Applying the law as of the date of decision, rather than as of the date of the wrongful death, is no more unfair than permitting qualified experts to opine on “future probable taxes,” which must be considered in fixing damages in any wrongful death case. Tenore, supra, 67 N.J. at 493, 341 A.2d 613.
Additionally, we conclude, subject to the admissibility of plaintiffs' expert evidence, that there is nothing unduly speculative about submitting the potential estate tax consequence of Mr. Kellogg's alleged premature death to a jury. Juries regularly consider the life expectancy of individuals in personal injury actions. See Model Jury Charge (Civil), § 8.11(G) “Life Expectancy” (1996). We find nothing unseemly about a jury considering—in assessing “such damages as they shall deem fair and just” —the year of Mr. Kellogg's probable death. This is not materially different from the usual life expectancy analysis performed by jurors, which permits them to consider competent evidence of life-threatening conditions. See, e.g., Hall ex rel. Hall v. Rodricks, 340 N.J.Super. 264, 274–76, 774 A.2d 551 (App.Div.2001).
We leave it to the trial judge to decide whether to ask the jury to answer a special interrogatory calling for the projected year of death in order to ensure that a verdict awarding damages, if any, to plaintiffs, is within the orbit of the Wrongful Death Act.
Without impinging upon the creativity and imagination of counsel, we could expect the parties to offer expert opinions in the fields of medicine and economics to illuminate life expectancy and mortality issues. Cf. R. 1:13–5 (providing that the table of mortalityand life expectancy in the Rules' Appendix “shall be admissible in evidence as prima facie proof of the facts therein contained”); see also Marendino v. Spitz, 121 N.J.L. 556, 558, 3 A.2d 601 (E. & A.1938) (recognizing the utility of mortality tables but not requiring their use in the estimation of life expectancy in wrongful death actions). Additionally, accounting-related opinions could be mustered to explain taxation issues. This catalog of disciplines is for illustrative purposes only and is not intended to represent a minimum threshold or a maximum limit upon what could be made available to assist the jury in determining “such damages as they shall deem fair and just with reference to the pecuniary injuries resulting from such death.” N.J.S.A. 2A:31–5.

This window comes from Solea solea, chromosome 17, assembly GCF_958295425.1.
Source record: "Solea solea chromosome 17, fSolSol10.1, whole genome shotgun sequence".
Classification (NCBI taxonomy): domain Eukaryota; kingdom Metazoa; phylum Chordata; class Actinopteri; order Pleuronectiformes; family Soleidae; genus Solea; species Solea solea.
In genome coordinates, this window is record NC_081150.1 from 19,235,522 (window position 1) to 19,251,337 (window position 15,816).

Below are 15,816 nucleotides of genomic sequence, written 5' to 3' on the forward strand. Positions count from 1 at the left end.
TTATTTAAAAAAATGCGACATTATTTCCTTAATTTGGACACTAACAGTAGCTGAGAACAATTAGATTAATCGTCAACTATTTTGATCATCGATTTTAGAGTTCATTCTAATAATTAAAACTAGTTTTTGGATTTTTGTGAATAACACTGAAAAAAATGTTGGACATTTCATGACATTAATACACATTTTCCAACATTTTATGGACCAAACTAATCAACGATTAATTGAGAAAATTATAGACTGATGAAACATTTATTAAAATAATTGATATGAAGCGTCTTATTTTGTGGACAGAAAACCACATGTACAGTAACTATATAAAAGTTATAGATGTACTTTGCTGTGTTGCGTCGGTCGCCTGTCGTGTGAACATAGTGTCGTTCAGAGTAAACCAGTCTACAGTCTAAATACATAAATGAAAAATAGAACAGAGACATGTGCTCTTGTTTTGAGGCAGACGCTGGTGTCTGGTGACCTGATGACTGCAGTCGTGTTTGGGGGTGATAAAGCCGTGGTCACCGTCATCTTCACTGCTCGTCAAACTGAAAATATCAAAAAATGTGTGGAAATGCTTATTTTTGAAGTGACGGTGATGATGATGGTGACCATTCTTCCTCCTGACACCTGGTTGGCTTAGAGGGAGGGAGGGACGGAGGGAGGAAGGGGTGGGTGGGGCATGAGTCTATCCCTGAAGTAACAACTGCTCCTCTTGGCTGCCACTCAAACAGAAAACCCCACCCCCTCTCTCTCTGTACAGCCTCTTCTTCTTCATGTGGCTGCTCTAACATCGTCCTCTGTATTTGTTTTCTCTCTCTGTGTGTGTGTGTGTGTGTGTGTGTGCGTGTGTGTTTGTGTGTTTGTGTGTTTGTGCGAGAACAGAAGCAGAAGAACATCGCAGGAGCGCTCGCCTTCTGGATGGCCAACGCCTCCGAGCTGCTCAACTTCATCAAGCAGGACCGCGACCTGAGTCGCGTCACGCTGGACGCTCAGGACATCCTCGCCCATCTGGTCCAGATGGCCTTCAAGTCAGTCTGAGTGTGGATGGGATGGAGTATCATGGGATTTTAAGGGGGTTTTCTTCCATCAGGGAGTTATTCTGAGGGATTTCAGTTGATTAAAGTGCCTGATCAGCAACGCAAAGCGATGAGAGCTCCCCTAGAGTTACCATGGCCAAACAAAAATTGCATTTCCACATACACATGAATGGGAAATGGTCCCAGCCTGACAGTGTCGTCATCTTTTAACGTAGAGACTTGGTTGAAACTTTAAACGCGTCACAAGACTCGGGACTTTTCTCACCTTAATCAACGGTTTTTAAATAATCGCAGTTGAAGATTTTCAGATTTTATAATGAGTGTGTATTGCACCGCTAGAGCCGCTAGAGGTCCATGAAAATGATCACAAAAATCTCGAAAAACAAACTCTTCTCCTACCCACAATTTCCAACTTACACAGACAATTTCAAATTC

There is nothing in this case that engenders unacceptable conjecture or speculation about the estate tax structure. In wrongful death cases, we tolerate relaxed evidentiary standards with respect to proof of damages. See Lesniak v. Cnty. of Bergen, 117 N.J. 12, 27, 563 A.2d 795 (1989) (using analogy from wrongful death jurisprudence to ease elements of proof of loss of future income by an injured infant); see also Green, supra, 85 N.J. at 15–17, 424 A.2d 210 (allowing damages in wrongful death cases, even though the inferences, and estimate of damages, are based on uncertainties). We harbor no fears that a properly instructed jury will produce a verdict that is based upon mere speculation.
Understandably, at the time of defendants' motion, the Law Division could confidently state that if Mr. Kellogg had lived to his actuarial life expectancy—beyond 2010—there would be no damages under plaintiffs' theory. This, however, did not eliminate a plausible argument that Mr. Kellogg might have perished in either 2009 or 2010, but plaintiffs were never allowed to proffer such evidence, even if it could have been assembled. However, at the time of the reconsideration motion, the law had changed, and the estate tax structure through 2012 was now known. Since it was probable—but not impossible—that Mr. Kellogg might not have survived beyond 2012, virtually all of the perceived uncertainty in the case was eliminated. Nevertheless, we do not discount the possibility that Mr. Kellogg could have lived into 2013, and subject to defendants' evidence of an otherwise hale and hearty Mr. Kellogg, they would not be precluded from arguing to a jury that his death would have happened later in the future, at a time when the estate tax consequences were either the same or even worse than in 2008.
If Mr. Kellogg lived past New Years Eve 2012, he would have been 102 years old. We note that Rule 1:13–5's mortality table indicates that the life expectancy of all persons over the age of 100 is approximately two years and eight months.
In summary, we conclude that the Law Division's dismissal of all counts except for count one was correct. Count one's prayer for wrongful death remedies includes an element of damages for the estate tax impact, if any, to Mr. Kellogg's heirs occasioned by his death in 2008, rather than in a subsequent year. Evidence sufficient to guide the jury on that issue must be accompanied by competent expert opinion so that the ultimate verdict is tethered to fair and just pecuniary damages, no more and no less.
We decline to address, because it played no discernable role in the Law Division's decision, defendants' contention that no recovery is allowable because none of Mr. Kellogg's heirs were dependent upon him. Cf. Gangemi v. Nat'l Health Labs., Inc., 291 N.J.Super. 569, 574–75, 677 A.2d 1163 (App.Div.1996). Defendants are free to litigate this issue on remand.
Affirmed in part; reversed and remanded in part for further proceedings in conformity with this opinion.